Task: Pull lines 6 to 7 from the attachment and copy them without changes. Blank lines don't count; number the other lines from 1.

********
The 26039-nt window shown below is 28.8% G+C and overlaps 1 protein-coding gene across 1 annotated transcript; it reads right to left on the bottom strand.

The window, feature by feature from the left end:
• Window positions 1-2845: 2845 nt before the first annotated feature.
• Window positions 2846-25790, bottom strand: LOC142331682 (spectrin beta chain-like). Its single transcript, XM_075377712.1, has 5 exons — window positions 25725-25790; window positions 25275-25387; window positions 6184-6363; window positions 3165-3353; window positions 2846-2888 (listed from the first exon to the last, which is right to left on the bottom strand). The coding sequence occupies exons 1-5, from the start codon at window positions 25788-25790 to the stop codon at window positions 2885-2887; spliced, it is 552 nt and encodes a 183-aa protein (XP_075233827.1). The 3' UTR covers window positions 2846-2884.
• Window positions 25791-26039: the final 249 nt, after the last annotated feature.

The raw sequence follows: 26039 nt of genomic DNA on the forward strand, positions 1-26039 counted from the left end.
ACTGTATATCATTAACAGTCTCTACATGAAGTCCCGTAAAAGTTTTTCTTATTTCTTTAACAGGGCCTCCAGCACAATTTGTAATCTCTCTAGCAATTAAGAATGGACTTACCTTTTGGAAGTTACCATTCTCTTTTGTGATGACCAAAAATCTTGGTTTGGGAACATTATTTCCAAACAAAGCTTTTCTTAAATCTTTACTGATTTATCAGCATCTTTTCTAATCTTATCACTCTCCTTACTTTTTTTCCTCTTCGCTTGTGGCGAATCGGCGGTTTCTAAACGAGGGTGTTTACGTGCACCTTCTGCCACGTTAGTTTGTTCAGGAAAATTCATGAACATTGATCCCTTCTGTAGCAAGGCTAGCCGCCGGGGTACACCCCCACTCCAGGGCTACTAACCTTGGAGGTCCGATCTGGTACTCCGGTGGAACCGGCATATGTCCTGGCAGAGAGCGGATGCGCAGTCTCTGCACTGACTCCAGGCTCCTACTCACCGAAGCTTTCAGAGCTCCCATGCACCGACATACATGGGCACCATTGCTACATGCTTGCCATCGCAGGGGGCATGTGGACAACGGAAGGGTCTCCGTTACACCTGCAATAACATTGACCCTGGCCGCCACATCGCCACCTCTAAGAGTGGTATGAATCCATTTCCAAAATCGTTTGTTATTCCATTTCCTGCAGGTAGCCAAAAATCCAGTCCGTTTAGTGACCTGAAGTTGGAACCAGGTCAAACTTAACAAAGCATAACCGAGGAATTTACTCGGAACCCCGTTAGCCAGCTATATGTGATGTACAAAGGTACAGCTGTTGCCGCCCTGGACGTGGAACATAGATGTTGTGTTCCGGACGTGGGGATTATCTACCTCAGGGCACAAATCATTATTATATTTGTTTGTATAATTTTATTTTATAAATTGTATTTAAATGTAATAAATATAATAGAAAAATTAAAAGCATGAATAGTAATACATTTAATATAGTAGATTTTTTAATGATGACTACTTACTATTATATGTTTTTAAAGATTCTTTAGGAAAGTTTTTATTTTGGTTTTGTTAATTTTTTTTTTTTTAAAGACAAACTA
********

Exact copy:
The raw sequence follows: 26039 nt of genomic DNA on the forward strand, positions 1-26039 counted from the left end.
ACTGTATATCATTAACAGTCTCTACATGAAGTCCCGTAAAAGTTTTTCTTATTTCTTTAACAGGGCCTCCAGCACAATTTGTAATCTCTCTAGCAATTAAGAATGGACTTACCTTTTGGAAGTTACCATTCTCTTTTGTGATGACCAAAAATCTTGGTTTGGGAACATTATTTCCAAACAAAGCTTTTCTTAAATCTTTACTGATTTATCAGCATCTTTTCTAATCTTATCACTCTCCTTACTTTTTTTCCTCTTCGCTTGTGGCGAATCGGCGGTTTCTAAACGAGGGTGTTTACGTGCACCTTCTGCCACGTTAGTTTGTTCAGGAAAATTCATGAACATTGATCCCTTCTGTAGCAAGGCTAGCCGCCGGGGTACACCCCCACTCCAGGGCTACTAACCTTGGAGGTCCGATCTGGTACTCCGGTGGAACCGGCATATGTCCTGGCAGAGAGCGGATGCGCAGTCTCTGCACTGACTCCAGGCTCCTACTCACCGAAGCTTTCAGAGCTCCCATGCACCGACATACATGGGCACCATTGCTACATGCTTGCCATCGCAGGGGGCATGTGGACAACGGAAGGGTCTCCGTTACACCTGCAATAACATTGACCCTGGCCGCCACATCGCCACCTCTAAGAGTGGTATGAATCCATTTCCAAAATCGTTTGTTATTCCATTTCCTGCAGGTAGCCAAAAATCCAGTCCGTTTAGTGACCTGAAGTTGGAACCAGGTCAAACTTAACAAAGCATAACCGAGGAATTTACTCGGAACCCCGTTAGCCAGCTATATGTGATGTACAAAGGTACAGCTGTTGCCGCCCTGGACGTGGAACATAGATGTTGTGTTCCGGACGTGGGGATTATCTACCTCAGGGCACAAATCATTATTATATTTGTTTGTATAATTTTATTTTATAAATTGTATTTAAATGTAATAAATATAATAGAAAAATTAAAAGCATGAATAGTAATACATTTAATATAGTAGATTTTTTAATGATGACTACTTACTATTATATGTTTTTAAAGATTCTTTAGGAAAGTTTTTATTTTGGTTTTGTTAATTTTTTTTTTTTTAAAGACAAACTA